Candice Vadala’s aversion to “cause” notwithstanding, she wound up enlisting in the sex wars, a conflict that, among its many other ironies, enlarged the cultural cachet of adult actresses and filmmakers. As Candida Royalle, she played an unpredictable role that scrambled the division of feminist sensibilities into anti-porn and pro-sex sides. Royalle was a stealth fighter, an insurgent, a mercenary. She rejected both the victimology and the criminology of anti-pornography feminism. But she also knew, and sometimes spoke to, darker sides of the sex industry, which belied the facile hedonic sex-positive arguments made by those who worked sex only on paper.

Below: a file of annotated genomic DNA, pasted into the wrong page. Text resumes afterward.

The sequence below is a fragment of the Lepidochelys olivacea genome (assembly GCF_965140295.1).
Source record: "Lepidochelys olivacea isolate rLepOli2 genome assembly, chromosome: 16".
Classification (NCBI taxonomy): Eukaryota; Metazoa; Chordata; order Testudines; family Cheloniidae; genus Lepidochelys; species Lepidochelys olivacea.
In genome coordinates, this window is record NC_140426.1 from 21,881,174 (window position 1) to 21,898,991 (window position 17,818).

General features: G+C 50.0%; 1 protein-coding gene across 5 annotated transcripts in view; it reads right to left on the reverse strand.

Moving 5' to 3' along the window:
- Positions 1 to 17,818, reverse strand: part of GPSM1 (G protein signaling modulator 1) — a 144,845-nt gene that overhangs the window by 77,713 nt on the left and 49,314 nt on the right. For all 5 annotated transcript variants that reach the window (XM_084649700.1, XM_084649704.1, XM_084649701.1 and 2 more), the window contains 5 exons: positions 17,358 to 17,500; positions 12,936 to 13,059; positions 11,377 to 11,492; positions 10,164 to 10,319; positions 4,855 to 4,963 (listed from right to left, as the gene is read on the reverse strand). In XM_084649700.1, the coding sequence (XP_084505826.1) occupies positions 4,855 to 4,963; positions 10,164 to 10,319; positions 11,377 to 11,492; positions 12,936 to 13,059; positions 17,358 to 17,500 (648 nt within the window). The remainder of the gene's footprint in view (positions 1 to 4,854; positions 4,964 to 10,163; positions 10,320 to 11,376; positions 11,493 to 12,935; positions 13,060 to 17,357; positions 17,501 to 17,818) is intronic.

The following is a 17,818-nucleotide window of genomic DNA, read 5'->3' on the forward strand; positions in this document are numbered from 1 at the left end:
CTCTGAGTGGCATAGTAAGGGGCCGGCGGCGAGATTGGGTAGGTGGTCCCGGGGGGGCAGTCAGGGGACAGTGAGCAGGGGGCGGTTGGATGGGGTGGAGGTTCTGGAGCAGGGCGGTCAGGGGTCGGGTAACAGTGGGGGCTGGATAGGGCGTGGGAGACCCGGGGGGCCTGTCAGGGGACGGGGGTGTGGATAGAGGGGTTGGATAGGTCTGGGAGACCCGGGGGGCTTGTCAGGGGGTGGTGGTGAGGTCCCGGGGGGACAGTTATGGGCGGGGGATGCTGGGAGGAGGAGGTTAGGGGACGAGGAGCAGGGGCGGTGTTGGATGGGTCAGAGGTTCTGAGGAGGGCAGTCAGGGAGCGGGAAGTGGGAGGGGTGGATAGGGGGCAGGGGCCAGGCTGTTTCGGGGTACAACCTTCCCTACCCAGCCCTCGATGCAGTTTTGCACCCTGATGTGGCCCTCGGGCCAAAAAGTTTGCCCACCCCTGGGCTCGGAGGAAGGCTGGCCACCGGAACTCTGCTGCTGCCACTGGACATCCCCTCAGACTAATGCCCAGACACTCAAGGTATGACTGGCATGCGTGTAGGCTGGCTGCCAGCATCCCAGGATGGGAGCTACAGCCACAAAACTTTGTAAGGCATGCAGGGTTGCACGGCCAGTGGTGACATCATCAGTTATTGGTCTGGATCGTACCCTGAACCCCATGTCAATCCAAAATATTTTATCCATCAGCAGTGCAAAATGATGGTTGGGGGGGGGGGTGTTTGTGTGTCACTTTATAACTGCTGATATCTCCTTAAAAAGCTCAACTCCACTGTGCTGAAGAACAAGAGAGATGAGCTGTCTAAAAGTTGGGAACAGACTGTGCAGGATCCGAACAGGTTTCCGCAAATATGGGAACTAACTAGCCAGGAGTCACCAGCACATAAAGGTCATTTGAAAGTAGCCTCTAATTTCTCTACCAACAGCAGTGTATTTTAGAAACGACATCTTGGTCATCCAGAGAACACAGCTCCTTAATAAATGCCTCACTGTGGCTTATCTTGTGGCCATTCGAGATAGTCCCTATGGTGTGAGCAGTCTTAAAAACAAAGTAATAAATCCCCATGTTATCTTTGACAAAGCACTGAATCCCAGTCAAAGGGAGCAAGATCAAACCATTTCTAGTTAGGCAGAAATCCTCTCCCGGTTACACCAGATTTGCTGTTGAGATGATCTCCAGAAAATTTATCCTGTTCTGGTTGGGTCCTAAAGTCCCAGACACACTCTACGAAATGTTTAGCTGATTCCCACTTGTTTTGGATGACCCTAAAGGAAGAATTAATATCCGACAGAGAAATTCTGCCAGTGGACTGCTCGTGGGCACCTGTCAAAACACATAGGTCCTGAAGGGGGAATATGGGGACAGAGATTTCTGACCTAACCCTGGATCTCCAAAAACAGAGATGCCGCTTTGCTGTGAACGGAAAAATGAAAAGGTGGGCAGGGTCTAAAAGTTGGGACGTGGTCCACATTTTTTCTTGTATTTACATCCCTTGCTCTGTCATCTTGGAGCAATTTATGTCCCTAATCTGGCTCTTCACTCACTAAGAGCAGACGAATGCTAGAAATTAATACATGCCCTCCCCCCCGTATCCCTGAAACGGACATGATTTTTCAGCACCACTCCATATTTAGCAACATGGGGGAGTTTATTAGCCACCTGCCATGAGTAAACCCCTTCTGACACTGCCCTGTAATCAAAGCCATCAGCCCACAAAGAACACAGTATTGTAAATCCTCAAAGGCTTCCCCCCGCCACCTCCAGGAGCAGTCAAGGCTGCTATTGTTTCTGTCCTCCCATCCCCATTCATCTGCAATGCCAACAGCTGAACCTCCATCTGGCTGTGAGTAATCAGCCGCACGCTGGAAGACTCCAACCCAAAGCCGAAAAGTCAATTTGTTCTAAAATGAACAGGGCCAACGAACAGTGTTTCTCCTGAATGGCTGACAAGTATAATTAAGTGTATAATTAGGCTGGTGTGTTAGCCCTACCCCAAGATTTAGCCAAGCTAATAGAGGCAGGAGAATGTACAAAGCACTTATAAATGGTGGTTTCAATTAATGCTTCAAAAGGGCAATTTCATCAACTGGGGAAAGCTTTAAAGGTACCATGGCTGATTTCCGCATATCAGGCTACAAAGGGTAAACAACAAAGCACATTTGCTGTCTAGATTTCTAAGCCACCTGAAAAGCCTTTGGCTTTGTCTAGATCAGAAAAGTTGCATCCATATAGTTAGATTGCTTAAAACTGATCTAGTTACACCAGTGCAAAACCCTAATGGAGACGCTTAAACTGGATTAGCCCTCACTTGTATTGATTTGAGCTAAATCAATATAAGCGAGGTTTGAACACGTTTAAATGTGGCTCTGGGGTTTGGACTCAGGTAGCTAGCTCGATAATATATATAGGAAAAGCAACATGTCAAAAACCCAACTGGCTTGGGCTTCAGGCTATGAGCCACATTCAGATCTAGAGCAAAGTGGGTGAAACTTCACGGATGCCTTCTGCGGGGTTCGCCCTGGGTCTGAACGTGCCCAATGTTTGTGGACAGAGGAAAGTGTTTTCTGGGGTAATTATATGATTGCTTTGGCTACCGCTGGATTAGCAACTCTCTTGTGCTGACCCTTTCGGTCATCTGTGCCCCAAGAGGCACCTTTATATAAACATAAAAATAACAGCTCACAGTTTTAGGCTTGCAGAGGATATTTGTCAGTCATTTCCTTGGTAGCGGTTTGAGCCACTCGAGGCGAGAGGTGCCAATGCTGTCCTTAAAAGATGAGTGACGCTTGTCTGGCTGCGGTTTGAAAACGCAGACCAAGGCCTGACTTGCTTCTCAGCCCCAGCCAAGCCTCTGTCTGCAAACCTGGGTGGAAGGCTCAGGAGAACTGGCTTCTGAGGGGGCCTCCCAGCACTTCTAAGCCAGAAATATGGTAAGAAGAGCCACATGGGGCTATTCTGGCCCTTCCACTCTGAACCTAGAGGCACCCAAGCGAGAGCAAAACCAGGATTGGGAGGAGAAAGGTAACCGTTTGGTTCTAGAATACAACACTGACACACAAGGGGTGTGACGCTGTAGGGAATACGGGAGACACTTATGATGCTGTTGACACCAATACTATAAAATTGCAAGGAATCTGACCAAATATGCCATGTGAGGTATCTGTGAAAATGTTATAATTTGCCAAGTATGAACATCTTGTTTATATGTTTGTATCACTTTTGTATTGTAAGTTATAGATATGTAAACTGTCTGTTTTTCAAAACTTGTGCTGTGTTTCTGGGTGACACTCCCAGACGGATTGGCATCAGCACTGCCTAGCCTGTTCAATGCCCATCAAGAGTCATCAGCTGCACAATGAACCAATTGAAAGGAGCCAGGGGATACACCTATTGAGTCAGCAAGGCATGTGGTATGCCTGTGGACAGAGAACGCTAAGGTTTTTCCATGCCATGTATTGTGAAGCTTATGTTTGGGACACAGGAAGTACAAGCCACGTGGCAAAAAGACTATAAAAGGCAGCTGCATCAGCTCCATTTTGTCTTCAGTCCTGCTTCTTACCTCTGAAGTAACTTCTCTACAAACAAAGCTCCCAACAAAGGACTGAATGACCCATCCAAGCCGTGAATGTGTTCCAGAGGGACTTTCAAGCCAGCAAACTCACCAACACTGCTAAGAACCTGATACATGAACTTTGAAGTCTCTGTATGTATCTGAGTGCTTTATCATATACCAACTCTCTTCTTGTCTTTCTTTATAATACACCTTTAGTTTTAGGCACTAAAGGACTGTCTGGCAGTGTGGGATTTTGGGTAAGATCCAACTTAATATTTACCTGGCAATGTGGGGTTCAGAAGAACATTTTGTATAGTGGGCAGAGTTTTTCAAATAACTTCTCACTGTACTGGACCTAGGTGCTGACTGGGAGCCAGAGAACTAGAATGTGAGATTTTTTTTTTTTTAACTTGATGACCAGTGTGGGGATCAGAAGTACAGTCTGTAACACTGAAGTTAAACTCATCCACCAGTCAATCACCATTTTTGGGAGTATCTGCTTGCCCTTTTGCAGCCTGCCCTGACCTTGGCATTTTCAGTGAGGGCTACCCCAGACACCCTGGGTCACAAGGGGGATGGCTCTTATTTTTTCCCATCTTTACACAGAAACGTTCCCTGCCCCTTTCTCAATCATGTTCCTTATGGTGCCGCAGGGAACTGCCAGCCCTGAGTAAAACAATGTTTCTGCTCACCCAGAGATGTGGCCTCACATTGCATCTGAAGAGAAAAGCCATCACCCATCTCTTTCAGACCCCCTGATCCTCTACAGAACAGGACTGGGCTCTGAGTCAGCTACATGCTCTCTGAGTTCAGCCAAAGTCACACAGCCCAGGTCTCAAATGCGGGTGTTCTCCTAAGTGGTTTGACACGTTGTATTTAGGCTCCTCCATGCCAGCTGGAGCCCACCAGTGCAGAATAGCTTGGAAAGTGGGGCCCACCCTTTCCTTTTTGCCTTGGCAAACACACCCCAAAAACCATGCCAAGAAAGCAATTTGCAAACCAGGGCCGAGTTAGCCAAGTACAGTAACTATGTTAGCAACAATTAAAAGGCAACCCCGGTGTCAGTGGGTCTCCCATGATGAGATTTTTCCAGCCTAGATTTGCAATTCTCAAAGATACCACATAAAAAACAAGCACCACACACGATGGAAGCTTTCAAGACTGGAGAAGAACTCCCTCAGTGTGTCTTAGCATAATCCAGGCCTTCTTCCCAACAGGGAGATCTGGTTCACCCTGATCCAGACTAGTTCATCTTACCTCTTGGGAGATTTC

Shortly before Reagan’s second landslide victory, Candice turned the camera around and got behind it. Her production company, Femme, made explicit movies she considered to be, and touted as, feminist. In the last decades of the American century, Femme films—18 in all—raised the temperature in countless marriages. They carried the imprimatur of the sex—and family—therapy industry. By the turn of the millennium, when “the pedagogic enshrinement of porn” became “an established fact,” as James Atlas wrote in The New Yorker, the films Royalle directed were not just screened but taught on elite college campuses. “Sex is now seen as the motive force of our beings,” one pioneer of the genre of porn studies told Atlas.